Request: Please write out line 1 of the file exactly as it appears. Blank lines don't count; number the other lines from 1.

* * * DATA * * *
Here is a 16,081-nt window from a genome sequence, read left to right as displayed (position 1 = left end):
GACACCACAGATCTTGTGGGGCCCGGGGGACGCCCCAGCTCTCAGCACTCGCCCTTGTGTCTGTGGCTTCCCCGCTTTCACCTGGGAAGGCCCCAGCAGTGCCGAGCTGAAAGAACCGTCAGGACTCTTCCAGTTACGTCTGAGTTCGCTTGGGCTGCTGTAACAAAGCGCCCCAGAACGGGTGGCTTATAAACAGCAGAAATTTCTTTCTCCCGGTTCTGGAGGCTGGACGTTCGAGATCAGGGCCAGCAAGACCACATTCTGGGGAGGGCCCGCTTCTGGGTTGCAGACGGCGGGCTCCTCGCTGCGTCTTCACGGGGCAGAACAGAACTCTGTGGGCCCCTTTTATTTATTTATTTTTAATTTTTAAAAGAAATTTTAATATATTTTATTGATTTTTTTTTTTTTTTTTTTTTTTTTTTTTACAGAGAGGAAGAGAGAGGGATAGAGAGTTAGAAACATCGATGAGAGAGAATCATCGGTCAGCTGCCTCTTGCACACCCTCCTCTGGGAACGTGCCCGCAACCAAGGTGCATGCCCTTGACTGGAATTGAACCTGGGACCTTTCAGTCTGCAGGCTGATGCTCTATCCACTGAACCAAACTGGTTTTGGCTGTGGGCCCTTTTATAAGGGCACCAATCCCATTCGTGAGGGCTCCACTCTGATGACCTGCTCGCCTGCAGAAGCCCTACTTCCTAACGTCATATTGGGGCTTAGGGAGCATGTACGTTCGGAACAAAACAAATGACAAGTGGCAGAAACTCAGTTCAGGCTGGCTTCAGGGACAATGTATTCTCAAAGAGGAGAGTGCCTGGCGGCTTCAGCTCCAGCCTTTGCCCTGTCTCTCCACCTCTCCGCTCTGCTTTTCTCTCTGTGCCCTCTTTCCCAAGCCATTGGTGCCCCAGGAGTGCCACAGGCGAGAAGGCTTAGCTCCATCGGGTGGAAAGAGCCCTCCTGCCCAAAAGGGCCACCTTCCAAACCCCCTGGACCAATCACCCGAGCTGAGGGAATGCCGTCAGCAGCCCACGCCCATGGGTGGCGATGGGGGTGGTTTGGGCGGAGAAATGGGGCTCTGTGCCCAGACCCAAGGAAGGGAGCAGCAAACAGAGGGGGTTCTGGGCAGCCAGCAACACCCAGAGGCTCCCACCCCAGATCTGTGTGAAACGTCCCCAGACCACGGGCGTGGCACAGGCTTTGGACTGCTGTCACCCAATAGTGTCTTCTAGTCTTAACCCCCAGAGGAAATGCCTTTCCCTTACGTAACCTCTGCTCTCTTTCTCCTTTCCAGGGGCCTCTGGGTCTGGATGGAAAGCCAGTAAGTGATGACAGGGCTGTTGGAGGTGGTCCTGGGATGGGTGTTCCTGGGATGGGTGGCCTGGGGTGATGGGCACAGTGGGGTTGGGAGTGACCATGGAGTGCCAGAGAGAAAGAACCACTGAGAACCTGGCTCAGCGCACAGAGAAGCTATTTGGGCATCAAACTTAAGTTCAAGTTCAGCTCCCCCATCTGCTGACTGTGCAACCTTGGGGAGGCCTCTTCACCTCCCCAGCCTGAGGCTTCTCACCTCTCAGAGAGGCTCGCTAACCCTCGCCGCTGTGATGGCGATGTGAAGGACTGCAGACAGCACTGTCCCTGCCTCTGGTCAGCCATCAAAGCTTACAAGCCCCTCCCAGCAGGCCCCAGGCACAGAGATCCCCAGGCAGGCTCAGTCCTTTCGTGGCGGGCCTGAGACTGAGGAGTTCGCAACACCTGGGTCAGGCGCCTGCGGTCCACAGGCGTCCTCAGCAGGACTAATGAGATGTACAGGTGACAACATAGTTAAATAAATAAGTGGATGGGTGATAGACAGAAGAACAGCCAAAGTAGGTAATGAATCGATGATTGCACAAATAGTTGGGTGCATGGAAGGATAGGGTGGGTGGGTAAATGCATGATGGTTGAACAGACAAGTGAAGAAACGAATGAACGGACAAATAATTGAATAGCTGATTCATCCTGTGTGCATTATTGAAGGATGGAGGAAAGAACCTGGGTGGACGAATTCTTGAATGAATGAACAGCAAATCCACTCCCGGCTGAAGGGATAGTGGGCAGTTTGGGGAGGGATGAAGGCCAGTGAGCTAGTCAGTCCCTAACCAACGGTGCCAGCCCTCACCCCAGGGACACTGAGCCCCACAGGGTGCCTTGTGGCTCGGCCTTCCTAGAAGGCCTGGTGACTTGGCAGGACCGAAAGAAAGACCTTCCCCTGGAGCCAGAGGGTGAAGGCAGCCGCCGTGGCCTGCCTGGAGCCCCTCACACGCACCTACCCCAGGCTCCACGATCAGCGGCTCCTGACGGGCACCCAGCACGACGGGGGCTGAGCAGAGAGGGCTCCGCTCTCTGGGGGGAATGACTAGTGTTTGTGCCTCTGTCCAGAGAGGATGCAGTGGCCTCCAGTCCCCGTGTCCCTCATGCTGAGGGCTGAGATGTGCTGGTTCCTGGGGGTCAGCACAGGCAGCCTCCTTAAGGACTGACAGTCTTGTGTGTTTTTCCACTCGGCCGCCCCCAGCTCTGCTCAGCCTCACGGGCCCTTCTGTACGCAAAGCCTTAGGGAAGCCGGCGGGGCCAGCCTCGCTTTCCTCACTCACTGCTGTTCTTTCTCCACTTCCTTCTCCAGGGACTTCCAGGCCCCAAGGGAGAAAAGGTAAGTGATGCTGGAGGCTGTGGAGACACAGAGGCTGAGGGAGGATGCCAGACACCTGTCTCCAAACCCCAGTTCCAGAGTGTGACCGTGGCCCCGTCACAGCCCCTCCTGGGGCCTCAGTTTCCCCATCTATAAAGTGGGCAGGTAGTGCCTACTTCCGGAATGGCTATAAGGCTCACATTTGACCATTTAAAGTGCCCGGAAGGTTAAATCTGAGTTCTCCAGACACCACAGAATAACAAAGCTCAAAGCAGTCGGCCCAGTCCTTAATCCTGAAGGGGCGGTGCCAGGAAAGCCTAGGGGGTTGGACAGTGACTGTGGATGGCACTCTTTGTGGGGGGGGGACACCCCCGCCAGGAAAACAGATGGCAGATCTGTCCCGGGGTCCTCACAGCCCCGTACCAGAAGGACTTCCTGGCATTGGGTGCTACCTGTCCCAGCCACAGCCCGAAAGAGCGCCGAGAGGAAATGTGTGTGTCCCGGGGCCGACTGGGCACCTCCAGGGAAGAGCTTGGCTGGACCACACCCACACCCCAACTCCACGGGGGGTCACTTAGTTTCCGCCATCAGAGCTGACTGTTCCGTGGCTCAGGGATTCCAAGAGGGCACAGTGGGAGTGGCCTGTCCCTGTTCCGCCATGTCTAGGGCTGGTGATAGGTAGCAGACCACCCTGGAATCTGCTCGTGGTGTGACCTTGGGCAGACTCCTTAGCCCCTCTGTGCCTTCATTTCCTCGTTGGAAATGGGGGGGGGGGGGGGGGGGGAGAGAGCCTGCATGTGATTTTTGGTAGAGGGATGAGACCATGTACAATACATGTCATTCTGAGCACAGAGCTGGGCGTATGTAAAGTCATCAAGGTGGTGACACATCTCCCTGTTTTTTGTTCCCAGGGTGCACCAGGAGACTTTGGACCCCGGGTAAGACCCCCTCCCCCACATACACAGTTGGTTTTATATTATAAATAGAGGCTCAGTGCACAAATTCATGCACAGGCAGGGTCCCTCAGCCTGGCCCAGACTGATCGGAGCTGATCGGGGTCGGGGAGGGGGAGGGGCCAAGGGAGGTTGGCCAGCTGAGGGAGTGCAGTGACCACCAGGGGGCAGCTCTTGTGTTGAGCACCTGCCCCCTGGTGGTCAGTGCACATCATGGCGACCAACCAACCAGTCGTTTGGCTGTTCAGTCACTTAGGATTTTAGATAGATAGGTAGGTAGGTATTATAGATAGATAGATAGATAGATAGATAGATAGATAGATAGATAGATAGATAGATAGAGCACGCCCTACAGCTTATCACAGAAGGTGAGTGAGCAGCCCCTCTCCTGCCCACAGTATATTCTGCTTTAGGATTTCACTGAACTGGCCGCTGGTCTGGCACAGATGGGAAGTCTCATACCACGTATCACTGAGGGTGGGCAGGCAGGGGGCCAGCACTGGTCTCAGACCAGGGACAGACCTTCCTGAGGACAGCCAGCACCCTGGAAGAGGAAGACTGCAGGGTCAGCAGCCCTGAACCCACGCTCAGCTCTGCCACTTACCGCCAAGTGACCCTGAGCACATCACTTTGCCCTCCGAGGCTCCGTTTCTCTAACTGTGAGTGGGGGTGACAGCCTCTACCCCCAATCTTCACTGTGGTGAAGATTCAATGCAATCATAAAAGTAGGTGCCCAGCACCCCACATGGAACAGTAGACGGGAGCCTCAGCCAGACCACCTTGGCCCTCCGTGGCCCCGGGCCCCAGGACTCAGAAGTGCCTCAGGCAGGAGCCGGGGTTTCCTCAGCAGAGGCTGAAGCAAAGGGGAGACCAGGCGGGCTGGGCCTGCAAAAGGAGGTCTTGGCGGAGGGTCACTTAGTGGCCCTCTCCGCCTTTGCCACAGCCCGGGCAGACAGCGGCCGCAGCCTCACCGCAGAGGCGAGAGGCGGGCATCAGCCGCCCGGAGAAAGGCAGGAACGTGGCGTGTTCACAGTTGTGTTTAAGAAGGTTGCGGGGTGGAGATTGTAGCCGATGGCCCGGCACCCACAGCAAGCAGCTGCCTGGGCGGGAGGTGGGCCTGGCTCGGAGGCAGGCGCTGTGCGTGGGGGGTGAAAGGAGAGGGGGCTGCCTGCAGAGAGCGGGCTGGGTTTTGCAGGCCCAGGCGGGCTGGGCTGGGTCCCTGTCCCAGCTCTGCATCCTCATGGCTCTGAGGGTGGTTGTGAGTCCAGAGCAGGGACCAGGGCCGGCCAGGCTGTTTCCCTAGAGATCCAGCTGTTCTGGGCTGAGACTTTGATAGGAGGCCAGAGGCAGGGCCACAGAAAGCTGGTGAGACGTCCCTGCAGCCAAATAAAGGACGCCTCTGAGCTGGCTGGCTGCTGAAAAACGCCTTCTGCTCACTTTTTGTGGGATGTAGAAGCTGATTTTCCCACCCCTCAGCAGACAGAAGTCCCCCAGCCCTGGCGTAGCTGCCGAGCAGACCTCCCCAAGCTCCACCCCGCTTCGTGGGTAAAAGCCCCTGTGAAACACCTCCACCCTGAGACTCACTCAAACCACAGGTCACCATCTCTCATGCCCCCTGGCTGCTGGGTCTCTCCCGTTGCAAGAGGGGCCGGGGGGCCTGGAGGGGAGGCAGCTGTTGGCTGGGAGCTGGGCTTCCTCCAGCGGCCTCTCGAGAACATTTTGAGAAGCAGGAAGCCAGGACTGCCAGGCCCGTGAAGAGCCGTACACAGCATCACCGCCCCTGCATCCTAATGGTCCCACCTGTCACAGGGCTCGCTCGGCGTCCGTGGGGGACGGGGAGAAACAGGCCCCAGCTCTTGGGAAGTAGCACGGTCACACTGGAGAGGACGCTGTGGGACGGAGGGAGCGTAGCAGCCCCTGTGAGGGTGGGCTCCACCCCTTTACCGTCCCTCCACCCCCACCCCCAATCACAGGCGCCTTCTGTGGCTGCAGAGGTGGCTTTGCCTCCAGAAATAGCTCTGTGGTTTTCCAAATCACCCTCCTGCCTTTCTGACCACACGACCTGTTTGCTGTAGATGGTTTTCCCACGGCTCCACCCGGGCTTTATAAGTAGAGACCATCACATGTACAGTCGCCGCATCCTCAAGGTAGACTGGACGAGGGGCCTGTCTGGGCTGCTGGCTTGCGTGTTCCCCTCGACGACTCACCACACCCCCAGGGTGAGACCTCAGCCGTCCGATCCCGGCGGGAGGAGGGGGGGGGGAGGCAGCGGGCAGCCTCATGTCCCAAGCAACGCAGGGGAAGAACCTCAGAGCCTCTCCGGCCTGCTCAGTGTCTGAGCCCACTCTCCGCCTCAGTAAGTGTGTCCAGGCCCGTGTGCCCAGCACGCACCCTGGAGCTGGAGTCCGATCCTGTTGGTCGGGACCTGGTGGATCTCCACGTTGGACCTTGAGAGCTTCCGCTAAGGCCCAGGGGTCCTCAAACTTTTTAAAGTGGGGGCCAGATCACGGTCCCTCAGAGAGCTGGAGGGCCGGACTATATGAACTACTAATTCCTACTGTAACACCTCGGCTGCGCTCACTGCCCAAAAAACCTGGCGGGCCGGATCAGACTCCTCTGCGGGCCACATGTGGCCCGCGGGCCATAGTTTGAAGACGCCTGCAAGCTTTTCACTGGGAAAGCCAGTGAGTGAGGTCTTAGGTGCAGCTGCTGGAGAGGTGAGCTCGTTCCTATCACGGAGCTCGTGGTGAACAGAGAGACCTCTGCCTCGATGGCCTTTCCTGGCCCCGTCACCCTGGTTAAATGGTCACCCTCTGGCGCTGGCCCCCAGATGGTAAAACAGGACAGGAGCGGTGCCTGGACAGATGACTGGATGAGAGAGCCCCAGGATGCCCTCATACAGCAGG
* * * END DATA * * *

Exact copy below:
Here is a 16,081-nt window from a genome sequence, read left to right as displayed (position 1 = left end):